14. Impact of participation in the California Healthcare-Associated Infection Prevention Initiative on adoption and implementation of evidence-based practices for patient safety and health care-associated infection rates in a cohort of acute care general hospitals.

    Science.gov (United States)

    Halpin, Helen Ann; McMenamin, Sara B; Simon, Lisa Payne; Jacobsen, Diane; Vanneman, Megan; Shortell, Stephen; Milstein, Arnold

    2013-04-01

    In 2008, hospitals were selected to participate in the California Healthcare-Associated Infection Prevention Initiative (CHAIPI). This research evaluates the impact of CHAIPI on hospital adoption and implementation of evidence-based patient safety practices and reduction of health care-associated infection (HAI) rates. Statewide computer-assisted telephone surveys of California's general acute care hospitals were conducted in 2008 and 2010 (response rates, 80% and 76%, respectively). Difference-in-difference analyses were used to compare changes in process and HAI rate outcomes in CHAIPI hospitals (n = 34) and non-CHAIPI hospitals (n = 149) that responded to both waves of the survey. Compared with non-CHAIPI hospitals, CHAIPI hospitals demonstrated greater improvements between 2008 and 2010 in adoption (P = .021) and implementation (P = .012) of written evidence-based practices for overall patient safety and prevention of HAIs and in assessing their compliance (P = .033) with these practices. However, there were no significant differences in the changes in HAI rates between CHAIPI and non-CHAIPI hospitals over this time period. Participation in the CHAIPI collaborative was associated with significant improvements in evidence-based patient safety practices in hospitals. However, determining how evidence-based practices translate into changes in HAI rates may take more time. Our results suggest that all hospitals be offered the opportunity to participate in an active learning collaborative to improve patient safety. Copyright © 2013 Association for Professionals in Infection Control and Epidemiology, Inc. Published by Mosby, Inc. All rights reserved.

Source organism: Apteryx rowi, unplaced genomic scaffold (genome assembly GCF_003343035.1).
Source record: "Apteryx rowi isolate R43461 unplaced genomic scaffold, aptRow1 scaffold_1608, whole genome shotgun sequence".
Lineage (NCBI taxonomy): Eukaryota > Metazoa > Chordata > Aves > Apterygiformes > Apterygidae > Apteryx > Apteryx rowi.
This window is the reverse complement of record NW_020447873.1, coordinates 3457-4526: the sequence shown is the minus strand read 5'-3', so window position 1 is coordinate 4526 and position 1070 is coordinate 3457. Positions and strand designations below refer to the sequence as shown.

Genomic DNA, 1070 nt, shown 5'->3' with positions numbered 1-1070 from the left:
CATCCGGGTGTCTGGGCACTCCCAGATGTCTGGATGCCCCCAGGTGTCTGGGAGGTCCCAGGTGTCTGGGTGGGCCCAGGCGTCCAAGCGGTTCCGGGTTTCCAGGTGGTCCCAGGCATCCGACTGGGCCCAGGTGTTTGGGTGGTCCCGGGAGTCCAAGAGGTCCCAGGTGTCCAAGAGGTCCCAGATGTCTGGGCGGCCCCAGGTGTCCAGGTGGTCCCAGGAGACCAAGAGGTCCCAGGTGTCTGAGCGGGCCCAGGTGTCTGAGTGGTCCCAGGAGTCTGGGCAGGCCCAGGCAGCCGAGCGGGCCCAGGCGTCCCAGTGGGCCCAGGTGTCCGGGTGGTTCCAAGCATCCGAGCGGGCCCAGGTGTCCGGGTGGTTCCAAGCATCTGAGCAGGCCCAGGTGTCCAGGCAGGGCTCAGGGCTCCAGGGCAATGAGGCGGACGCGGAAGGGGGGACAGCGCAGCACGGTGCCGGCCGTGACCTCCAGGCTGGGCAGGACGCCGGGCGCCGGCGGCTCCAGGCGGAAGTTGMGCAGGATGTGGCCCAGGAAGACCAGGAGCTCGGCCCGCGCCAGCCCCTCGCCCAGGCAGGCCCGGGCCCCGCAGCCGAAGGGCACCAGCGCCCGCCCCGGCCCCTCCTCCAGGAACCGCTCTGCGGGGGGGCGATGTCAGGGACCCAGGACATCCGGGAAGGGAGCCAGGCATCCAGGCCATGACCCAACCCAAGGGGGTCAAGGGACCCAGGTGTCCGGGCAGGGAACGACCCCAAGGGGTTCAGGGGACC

15. Parenting styles and hormone levels as predictors of physical and indirect aggression in boys and girls

    OpenAIRE

    Pascual-Sagastizábal, Eider; Azurmendi, Aitziber; Braza, Francisco; Vergara, A.I.; Cardas, Jaione; Sánchez-Martín, José R.